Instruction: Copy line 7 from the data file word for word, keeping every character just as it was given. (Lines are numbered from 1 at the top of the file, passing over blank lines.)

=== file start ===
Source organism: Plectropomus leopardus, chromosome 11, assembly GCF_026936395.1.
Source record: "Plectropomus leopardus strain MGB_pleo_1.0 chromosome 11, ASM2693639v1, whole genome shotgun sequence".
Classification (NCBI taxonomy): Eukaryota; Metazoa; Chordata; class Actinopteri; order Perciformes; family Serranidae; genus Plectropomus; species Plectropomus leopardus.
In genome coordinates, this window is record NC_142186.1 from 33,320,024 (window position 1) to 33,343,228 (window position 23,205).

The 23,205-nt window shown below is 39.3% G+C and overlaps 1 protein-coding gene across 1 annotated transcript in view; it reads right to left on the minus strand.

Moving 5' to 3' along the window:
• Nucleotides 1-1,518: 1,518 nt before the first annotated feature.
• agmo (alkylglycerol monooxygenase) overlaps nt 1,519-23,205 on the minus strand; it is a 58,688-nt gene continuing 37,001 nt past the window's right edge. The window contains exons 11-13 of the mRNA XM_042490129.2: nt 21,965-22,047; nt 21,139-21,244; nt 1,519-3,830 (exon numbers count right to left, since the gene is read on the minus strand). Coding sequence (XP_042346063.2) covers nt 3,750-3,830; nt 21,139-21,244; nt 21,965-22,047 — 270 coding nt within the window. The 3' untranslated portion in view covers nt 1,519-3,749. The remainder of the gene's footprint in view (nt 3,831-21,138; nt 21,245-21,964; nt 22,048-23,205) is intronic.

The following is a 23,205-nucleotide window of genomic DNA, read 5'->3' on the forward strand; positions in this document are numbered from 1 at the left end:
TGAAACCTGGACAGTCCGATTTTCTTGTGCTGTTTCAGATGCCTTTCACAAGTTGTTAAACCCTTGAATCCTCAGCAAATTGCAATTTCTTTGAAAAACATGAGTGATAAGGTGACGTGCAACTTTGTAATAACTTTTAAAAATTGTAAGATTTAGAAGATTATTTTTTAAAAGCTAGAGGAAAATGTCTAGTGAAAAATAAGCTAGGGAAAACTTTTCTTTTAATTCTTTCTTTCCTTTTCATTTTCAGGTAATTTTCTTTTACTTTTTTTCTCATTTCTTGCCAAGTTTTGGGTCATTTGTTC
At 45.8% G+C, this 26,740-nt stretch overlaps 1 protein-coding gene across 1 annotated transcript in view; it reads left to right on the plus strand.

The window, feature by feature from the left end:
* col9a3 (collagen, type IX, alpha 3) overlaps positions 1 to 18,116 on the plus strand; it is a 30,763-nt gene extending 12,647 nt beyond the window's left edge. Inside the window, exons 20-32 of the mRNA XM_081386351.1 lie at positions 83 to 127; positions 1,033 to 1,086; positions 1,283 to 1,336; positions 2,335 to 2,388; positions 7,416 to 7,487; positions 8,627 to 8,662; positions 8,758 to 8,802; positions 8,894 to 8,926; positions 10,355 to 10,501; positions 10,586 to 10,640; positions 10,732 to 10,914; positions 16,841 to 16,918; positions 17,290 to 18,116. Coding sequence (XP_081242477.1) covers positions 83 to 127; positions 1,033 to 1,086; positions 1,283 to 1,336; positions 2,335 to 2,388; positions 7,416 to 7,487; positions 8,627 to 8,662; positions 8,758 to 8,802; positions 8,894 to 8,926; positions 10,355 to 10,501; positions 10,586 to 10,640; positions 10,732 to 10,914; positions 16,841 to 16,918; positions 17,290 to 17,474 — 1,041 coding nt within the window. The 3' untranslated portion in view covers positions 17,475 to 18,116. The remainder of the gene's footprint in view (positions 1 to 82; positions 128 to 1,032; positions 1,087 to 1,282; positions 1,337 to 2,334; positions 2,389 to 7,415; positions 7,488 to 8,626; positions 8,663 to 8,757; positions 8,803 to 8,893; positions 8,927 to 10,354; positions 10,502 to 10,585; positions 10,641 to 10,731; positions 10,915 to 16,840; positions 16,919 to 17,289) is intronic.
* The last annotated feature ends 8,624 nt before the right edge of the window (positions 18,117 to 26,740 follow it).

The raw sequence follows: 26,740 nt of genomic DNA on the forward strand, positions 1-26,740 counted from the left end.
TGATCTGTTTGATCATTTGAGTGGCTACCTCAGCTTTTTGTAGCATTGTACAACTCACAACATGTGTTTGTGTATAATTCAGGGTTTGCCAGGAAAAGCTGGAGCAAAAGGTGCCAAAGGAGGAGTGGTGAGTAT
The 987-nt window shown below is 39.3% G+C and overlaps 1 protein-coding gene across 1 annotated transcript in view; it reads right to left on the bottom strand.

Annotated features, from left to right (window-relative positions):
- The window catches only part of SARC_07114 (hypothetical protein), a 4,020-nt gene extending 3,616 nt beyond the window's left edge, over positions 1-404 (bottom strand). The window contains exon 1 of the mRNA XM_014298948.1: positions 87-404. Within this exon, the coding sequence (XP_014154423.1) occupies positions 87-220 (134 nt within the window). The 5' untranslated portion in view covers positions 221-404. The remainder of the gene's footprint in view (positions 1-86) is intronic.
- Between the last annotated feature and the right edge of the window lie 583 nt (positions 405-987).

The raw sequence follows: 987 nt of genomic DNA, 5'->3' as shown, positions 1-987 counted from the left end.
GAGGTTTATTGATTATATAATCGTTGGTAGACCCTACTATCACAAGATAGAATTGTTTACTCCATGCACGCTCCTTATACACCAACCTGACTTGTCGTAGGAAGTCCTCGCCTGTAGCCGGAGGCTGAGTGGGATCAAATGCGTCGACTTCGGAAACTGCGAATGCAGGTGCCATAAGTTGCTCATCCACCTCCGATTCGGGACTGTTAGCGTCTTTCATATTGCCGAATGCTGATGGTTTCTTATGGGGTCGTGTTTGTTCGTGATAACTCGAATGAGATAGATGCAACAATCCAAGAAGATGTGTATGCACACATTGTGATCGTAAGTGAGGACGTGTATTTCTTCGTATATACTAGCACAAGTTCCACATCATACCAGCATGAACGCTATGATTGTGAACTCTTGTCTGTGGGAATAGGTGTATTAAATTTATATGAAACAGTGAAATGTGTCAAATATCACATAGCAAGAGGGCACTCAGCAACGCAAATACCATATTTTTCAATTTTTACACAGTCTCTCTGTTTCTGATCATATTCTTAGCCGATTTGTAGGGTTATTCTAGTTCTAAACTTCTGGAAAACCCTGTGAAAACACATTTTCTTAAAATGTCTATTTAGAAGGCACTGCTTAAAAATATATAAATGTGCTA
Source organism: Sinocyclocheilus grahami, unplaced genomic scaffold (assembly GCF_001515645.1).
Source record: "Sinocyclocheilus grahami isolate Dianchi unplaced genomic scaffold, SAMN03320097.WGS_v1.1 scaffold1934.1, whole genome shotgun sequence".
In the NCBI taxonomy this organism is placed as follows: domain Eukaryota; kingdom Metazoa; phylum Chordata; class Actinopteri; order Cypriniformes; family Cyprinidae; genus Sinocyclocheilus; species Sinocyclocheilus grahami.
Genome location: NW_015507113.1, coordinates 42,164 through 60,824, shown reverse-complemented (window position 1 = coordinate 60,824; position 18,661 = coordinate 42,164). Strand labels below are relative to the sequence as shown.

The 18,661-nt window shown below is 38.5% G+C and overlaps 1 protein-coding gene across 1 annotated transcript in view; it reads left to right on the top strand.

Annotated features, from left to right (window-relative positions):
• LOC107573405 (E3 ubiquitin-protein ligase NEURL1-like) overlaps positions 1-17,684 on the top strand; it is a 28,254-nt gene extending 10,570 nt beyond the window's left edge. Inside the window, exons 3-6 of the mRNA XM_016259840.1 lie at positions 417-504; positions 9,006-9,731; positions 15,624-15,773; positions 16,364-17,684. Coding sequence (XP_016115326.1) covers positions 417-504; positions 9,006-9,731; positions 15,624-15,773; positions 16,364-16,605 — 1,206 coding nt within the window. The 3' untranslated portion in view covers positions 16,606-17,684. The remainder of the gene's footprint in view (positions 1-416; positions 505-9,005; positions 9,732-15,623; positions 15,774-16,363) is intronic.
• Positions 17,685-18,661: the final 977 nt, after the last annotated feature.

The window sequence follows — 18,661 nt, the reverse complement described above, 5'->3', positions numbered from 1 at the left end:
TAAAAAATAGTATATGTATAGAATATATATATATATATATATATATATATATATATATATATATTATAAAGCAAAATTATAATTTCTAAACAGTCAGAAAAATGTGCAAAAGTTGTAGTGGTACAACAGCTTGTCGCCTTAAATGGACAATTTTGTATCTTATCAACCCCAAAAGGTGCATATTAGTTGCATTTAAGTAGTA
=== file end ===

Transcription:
• Nucleotides 1-1,518: 1,518 nt before the first annotated feature.